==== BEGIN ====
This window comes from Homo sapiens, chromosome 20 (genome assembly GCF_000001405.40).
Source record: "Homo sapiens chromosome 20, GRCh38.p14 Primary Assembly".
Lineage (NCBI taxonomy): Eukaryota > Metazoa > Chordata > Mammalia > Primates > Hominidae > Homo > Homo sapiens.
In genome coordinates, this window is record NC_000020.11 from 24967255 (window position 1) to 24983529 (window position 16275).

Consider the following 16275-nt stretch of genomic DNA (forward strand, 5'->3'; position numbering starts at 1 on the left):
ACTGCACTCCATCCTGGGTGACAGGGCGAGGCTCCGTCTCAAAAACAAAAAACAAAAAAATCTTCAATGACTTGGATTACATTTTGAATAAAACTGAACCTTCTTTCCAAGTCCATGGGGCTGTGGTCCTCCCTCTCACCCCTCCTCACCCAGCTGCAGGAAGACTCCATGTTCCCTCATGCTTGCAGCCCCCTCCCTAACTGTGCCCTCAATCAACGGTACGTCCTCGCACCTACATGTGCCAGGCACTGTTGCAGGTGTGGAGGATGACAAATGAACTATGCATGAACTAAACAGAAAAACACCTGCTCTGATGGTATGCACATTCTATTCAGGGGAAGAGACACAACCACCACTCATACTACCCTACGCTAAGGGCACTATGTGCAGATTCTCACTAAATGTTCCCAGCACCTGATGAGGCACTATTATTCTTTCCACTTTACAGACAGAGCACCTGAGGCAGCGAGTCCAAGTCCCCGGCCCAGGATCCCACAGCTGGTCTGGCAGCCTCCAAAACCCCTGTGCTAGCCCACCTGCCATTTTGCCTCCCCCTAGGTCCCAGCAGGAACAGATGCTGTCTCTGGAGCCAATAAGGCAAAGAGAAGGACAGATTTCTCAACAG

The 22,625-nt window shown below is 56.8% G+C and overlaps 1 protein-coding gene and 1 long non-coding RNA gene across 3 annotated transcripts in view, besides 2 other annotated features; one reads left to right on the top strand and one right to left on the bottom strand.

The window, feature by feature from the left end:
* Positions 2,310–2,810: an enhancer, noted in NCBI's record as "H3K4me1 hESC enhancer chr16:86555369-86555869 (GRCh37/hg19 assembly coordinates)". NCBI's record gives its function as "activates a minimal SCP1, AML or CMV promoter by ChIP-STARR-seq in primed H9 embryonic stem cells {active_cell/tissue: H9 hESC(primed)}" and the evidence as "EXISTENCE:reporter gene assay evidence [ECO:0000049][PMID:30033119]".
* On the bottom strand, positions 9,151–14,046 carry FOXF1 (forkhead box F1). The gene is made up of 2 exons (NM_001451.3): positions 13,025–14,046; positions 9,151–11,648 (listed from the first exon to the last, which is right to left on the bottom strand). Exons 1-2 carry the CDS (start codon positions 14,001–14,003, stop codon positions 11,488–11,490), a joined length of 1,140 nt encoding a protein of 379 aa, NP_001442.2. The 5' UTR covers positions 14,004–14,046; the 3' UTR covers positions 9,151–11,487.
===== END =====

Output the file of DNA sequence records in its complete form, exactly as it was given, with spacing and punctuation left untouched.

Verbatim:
This window comes from Homo sapiens, chromosome 20 (genome assembly GCF_000001405.40).
Source record: "Homo sapiens chromosome 20, GRCh38.p14 Primary Assembly".
Lineage (NCBI taxonomy): Eukaryota > Metazoa > Chordata > Mammalia > Primates > Hominidae > Homo > Homo sapiens.
In genome coordinates, this window is record NC_000020.11 from 24967255 (window position 1) to 24983529 (window position 16275).

Consider the following 16275-nt stretch of genomic DNA (forward strand, 5'->3'; position numbering starts at 1 on the left):
ACTGCACTCCATCCTGGGTGACAGGGCGAGGCTCCGTCTCAAAAACAAAAAACAAAAAAATCTTCAATGACTTGGATTACATTTTGAATAAAACTGAACCTTCTTTCCAAGTCCATGGGGCTGTGGTCCTCCCTCTCACCCCTCCTCACCCAGCTGCAGGAAGACTCCATGTTCCCTCATGCTTGCAGCCCCCTCCCTAACTGTGCCCTCAATCAACGGTACGTCCTCGCACCTACATGTGCCAGGCACTGTTGCAGGTGTGGAGGATGACAAATGAACTATGCATGAACTAAACAGAAAAACACCTGCTCTGATGGTATGCACATTCTATTCAGGGGAAGAGACACAACCACCACTCATACTACCCTACGCTAAGGGCACTATGTGCAGATTCTCACTAAATGTTCCCAGCACCTGATGAGGCACTATTATTCTTTCCACTTTACAGACAGAGCACCTGAGGCAGCGAGTCCAAGTCCCCGGCCCAGGATCCCACAGCTGGTCTGGCAGCCTCCAAAACCCCTGTGCTAGCCCACCTGCCATTTTGCCTCCCCCTAGGTCCCAGCAGGAACAGATGCTGTCTCTGGAGCCAATAAGGCAAAGAGAAGGACAGATTTCTCAACAG

The 22,625-nt window shown below is 56.8% G+C and overlaps 1 protein-coding gene and 1 long non-coding RNA gene across 3 annotated transcripts in view, besides 2 other annotated features; one reads left to right on the top strand and one right to left on the bottom strand.

The window, feature by feature from the left end:
* Positions 2,310–2,810: an enhancer, noted in NCBI's record as "H3K4me1 hESC enhancer chr16:86555369-86555869 (GRCh37/hg19 assembly coordinates)". NCBI's record gives its function as "activates a minimal SCP1, AML or CMV promoter by ChIP-STARR-seq in primed H9 embryonic stem cells {active_cell/tissue: H9 hESC(primed)}" and the evidence as "EXISTENCE:reporter gene assay evidence [ECO:0000049][PMID:30033119]".
* On the bottom strand, positions 9,151–14,046 carry FOXF1 (forkhead box F1). The gene is made up of 2 exons (NM_001451.3): positions 13,025–14,046; positions 9,151–11,648 (listed from the first exon to the last, which is right to left on the bottom strand). Exons 1-2 carry the CDS (start codon positions 14,001–14,003, stop codon positions 11,488–11,490), a joined length of 1,140 nt encoding a protein of 379 aa, NP_001442.2. The 5' UTR covers positions 14,004–14,046; the 3' UTR covers positions 9,151–11,487.